As she talks, there’s a faint sound of laughter. It’s the grandchildren playing somewhere in the leafy distance. Bob’s son Paul and his family have an adjacent cottage lot. In fact Paul, president of Casa Verde Construction, is Clos de Sixte’s resident builder. He is an expert in timber-frame construction and LEED-certified sustainable development, and to date he has built many of the luxury cottages.

Bob McElligott went looking for lakes for sale. He found this 450-acre slice of heaven, and then he added a tennis court. It’s clay.

Paul, a big, affable guy, takes a minute to introduce his own place, which is still under construction since he’s so busy with other work. The level of craftsmanship is evident nonetheless, and the gorgeous glass-and-timber design utilizes wood right from the property. To conserve green initiatives, he says, “What we take down [from the forest], we integrate.” From the barn doors and beams incorporated into the various homes to the log slices set here and there along pathways, landscape and lifestyle blend naturally. Though owners are free to choose whatever contractor they want to build their cottages, most have chosen Paul. Images of the striking, light-filled homes attest to the quality and ingenuity of his work.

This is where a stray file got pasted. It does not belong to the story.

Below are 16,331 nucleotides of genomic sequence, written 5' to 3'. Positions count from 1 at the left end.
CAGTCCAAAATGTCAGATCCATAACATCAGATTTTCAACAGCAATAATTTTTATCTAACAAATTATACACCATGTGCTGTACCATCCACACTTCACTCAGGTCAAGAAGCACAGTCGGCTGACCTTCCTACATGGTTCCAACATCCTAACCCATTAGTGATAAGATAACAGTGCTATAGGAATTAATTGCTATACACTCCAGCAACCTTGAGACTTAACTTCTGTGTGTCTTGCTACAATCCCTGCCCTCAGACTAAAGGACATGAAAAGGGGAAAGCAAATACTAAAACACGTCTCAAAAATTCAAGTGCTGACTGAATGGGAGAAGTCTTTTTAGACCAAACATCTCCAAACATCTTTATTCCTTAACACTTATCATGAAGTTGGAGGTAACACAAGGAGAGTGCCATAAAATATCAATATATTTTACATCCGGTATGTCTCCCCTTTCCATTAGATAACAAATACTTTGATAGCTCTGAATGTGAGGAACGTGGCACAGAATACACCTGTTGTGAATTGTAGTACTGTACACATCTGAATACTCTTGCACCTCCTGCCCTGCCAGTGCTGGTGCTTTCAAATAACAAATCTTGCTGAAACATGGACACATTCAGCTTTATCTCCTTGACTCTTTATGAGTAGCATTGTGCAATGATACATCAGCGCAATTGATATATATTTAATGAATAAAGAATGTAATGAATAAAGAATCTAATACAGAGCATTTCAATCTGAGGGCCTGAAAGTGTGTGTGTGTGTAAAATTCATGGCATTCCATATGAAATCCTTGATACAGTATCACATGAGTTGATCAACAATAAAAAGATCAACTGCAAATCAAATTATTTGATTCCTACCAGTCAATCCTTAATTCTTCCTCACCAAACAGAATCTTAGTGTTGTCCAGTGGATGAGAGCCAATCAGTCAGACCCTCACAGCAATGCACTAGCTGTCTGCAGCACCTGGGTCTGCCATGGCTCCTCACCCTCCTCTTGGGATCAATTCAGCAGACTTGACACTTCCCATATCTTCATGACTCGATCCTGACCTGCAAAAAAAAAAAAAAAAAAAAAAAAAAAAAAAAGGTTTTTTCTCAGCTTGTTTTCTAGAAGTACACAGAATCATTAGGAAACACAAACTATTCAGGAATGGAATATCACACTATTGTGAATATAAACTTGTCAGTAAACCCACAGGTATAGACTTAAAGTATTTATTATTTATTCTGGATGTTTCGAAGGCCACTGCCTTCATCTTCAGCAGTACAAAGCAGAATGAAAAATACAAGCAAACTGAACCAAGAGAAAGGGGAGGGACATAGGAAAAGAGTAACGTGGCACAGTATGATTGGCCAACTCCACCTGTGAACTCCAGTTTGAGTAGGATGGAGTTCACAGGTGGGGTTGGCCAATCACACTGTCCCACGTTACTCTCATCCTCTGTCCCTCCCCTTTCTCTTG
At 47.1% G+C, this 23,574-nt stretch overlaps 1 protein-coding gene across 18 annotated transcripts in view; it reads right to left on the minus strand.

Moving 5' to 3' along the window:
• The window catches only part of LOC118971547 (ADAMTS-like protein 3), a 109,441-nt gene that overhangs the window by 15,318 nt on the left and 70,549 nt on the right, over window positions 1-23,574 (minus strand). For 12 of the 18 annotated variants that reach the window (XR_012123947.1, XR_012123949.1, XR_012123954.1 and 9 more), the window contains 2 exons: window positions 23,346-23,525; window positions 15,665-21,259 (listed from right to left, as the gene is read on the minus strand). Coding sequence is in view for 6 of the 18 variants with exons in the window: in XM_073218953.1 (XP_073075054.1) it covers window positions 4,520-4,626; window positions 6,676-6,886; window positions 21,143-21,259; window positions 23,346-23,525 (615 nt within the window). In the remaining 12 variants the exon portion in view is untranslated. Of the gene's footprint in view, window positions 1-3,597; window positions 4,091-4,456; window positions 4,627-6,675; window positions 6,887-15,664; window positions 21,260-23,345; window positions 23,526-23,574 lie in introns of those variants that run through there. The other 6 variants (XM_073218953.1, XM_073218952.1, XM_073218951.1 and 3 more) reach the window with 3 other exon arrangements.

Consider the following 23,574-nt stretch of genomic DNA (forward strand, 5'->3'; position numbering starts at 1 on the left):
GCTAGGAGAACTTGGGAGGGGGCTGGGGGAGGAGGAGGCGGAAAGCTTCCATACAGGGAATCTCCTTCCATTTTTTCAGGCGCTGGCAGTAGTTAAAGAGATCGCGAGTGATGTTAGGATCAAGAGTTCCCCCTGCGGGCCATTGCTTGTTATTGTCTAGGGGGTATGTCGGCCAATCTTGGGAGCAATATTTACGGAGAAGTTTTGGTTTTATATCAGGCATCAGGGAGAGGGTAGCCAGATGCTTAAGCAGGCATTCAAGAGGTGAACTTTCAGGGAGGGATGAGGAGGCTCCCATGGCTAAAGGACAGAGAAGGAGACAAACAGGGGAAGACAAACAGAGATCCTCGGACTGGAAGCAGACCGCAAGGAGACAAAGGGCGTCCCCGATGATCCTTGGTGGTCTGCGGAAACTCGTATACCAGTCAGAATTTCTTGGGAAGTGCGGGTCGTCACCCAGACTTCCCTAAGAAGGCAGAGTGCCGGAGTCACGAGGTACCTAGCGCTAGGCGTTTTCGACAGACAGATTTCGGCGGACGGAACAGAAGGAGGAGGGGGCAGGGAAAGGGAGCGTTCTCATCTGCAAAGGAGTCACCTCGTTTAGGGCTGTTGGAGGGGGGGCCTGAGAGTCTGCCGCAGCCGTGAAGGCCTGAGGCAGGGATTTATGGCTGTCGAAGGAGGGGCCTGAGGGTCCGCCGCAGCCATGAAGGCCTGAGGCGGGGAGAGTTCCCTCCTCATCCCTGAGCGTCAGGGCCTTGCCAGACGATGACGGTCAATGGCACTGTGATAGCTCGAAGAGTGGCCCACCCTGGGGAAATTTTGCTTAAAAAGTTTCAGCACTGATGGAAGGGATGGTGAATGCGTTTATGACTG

Clearly, the younger McElligott appreciates Clos de Sixte as much as his elders. As Paul heads off to play tennis and Matt Lawrence pulls up to the dock in his pontoon boat, it’s also evident the appreciation is shared. Matt and his family have had a place at Clos de Sixte for a number of years, and there’s no doubt he loves spending time here. His family’s “cottage” is a reclaimed timber-frame barn that has been transformed into an open concept, 3,500-square-foot chalet. “I bought the barn frame in Fallowfield,” he notes. “It was built in the 1850s.” He approached Paul to transform the historic barn into a modern retreat. “I trusted him.” The result is a striking, 3.5-floor LEED Silver-certified home with numerous unique features and amenities.